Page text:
How to buy stocks
Stock tips spill from everywhere: on television, at parties, in the gym. Email boxes are full of pitches for can't-miss moneymakers to buy right now. Even your own scouting can turn up stocks that look like solid-gold opportunities.
Professional investors follow many different methods to hunt down stocks to recommend, from computerized screening programs to gumshoe field work. To see how these stock-screening programs work, check out the American Association of Individual Investors Web site. You'll find several dozen examples. See the AAII stock screeners.
You can find much information about public companies at their own Web sites. Most publicly traded companies maintain an investor section that contains financial data and timely reports about business conditions, such as 10-Ks and 10Qs. The SEC Web site, www.sec.gov. is also a valuable resource.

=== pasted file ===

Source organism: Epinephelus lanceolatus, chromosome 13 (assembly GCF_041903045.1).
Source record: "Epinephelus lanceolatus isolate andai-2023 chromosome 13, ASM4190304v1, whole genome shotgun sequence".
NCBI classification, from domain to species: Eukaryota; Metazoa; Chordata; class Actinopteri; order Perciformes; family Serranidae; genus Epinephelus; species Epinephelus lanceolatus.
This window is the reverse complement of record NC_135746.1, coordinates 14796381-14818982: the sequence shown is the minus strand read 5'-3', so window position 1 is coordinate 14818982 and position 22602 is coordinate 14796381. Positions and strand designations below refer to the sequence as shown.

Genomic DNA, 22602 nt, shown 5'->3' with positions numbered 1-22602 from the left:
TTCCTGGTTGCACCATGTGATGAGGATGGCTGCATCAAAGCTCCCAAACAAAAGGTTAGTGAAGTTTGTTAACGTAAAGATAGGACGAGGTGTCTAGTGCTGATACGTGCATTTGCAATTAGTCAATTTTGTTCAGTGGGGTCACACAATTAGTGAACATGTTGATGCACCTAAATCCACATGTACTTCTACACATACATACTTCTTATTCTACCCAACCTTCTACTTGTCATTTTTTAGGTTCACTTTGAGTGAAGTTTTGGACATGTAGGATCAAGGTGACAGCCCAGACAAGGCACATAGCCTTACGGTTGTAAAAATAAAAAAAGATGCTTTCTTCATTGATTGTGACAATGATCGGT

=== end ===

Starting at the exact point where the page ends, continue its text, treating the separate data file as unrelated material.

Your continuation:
With stocks, though, it's often more important to know what to avoid. Here are key mistakes to avoid:
• Overpriced goods: Be cautious about highflying stocks. They may be closer to the end of their run than the beginning, no matter how good the company is.
• Hunches and headlines: Leave impulse buying for the supermarket. Have patience about selling. Time gives individuals a rare edge because longer horizons make losses less likely.
• Pump-and-dump scams. Internet chat rooms, bulletin boards, unsolicited emails, newsletters -- even radio and TV ads -- can all be sources of stock touting. Don't take the bait.
• Love-struck stocks. You may love a stock, but it won't love you back. If losses start to mount, you have to know when to break it off and sell. Best defense: Stay disciplined and diversified.
• Climbing on bandwagons: You'll almost always be too late. Instead buy into companies with a history of superior earnings, barriers to entry in their field and a track record of wise investment.